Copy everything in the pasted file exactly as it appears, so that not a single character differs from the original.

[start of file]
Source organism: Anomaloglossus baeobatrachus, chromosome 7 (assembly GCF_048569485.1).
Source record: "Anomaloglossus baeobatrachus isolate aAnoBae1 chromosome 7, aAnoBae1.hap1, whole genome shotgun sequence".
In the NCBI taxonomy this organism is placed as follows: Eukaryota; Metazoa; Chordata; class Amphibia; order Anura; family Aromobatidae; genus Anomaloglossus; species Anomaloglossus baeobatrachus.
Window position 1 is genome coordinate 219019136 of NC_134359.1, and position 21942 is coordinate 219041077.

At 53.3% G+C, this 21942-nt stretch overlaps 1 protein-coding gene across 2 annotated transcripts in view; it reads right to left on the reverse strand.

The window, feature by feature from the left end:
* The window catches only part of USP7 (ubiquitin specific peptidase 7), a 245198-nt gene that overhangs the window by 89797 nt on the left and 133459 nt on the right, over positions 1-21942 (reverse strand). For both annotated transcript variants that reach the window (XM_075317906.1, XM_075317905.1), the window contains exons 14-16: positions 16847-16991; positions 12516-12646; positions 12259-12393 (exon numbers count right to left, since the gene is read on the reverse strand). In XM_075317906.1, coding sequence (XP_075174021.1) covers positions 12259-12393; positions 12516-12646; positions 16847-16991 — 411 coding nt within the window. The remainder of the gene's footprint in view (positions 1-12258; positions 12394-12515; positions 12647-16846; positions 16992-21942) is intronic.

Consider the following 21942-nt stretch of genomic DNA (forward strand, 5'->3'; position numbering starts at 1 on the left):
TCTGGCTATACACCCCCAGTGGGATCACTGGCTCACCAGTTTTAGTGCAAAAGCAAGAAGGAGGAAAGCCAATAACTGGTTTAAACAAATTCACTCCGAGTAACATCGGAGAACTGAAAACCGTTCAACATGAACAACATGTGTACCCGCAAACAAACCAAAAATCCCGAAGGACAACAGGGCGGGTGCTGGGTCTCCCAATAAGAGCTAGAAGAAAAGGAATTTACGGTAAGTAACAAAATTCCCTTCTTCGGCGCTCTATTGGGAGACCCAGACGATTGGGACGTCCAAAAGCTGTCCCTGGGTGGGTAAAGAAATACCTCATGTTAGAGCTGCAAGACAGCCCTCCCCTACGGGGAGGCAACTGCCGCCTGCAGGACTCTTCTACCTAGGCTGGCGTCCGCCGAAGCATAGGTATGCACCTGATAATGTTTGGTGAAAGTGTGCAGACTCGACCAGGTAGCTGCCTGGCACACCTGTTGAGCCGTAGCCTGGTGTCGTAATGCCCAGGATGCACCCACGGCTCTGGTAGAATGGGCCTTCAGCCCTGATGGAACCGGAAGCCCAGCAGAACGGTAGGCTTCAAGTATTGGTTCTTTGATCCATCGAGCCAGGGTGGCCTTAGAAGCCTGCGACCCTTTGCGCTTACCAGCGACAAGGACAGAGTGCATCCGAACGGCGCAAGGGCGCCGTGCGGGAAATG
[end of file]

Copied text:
Source organism: Anomaloglossus baeobatrachus, chromosome 7 (assembly GCF_048569485.1).
Source record: "Anomaloglossus baeobatrachus isolate aAnoBae1 chromosome 7, aAnoBae1.hap1, whole genome shotgun sequence".
In the NCBI taxonomy this organism is placed as follows: Eukaryota; Metazoa; Chordata; class Amphibia; order Anura; family Aromobatidae; genus Anomaloglossus; species Anomaloglossus baeobatrachus.
Window position 1 is genome coordinate 219019136 of NC_134359.1, and position 21942 is coordinate 219041077.

At 53.3% G+C, this 21942-nt stretch overlaps 1 protein-coding gene across 2 annotated transcripts in view; it reads right to left on the reverse strand.

The window, feature by feature from the left end:
* The window catches only part of USP7 (ubiquitin specific peptidase 7), a 245198-nt gene that overhangs the window by 89797 nt on the left and 133459 nt on the right, over positions 1-21942 (reverse strand). For both annotated transcript variants that reach the window (XM_075317906.1, XM_075317905.1), the window contains exons 14-16: positions 16847-16991; positions 12516-12646; positions 12259-12393 (exon numbers count right to left, since the gene is read on the reverse strand). In XM_075317906.1, coding sequence (XP_075174021.1) covers positions 12259-12393; positions 12516-12646; positions 16847-16991 — 411 coding nt within the window. The remainder of the gene's footprint in view (positions 1-12258; positions 12394-12515; positions 12647-16846; positions 16992-21942) is intronic.

Consider the following 21942-nt stretch of genomic DNA (forward strand, 5'->3'; position numbering starts at 1 on the left):
TCTGGCTATACACCCCCAGTGGGATCACTGGCTCACCAGTTTTAGTGCAAAAGCAAGAAGGAGGAAAGCCAATAACTGGTTTAAACAAATTCACTCCGAGTAACATCGGAGAACTGAAAACCGTTCAACATGAACAACATGTGTACCCGCAAACAAACCAAAAATCCCGAAGGACAACAGGGCGGGTGCTGGGTCTCCCAATAAGAGCTAGAAGAAAAGGAATTTACGGTAAGTAACAAAATTCCCTTCTTCGGCGCTCTATTGGGAGACCCAGACGATTGGGACGTCCAAAAGCTGTCCCTGGGTGGGTAAAGAAATACCTCATGTTAGAGCTGCAAGACAGCCCTCCCCTACGGGGAGGCAACTGCCGCCTGCAGGACTCTTCTACCTAGGCTGGCGTCCGCCGAAGCATAGGTATGCACCTGATAATGTTTGGTGAAAGTGTGCAGACTCGACCAGGTAGCTGCCTGGCACACCTGTTGAGCCGTAGCCTGGTGTCGTAATGCCCAGGATGCACCCACGGCTCTGGTAGAATGGGCCTTCAGCCCTGATGGAACCGGAAGCCCAGCAGAACGGTAGGCTTCAAGTATTGGTTCTTTGATCCATCGAGCCAGGGTGGCCTTAGAAGCCTGCGACCCTTTGCGCTTACCAGCGACAAGGACAGAGTGCATCCGAACGGCGCAAGGGCGCCGTGCGGGAAATG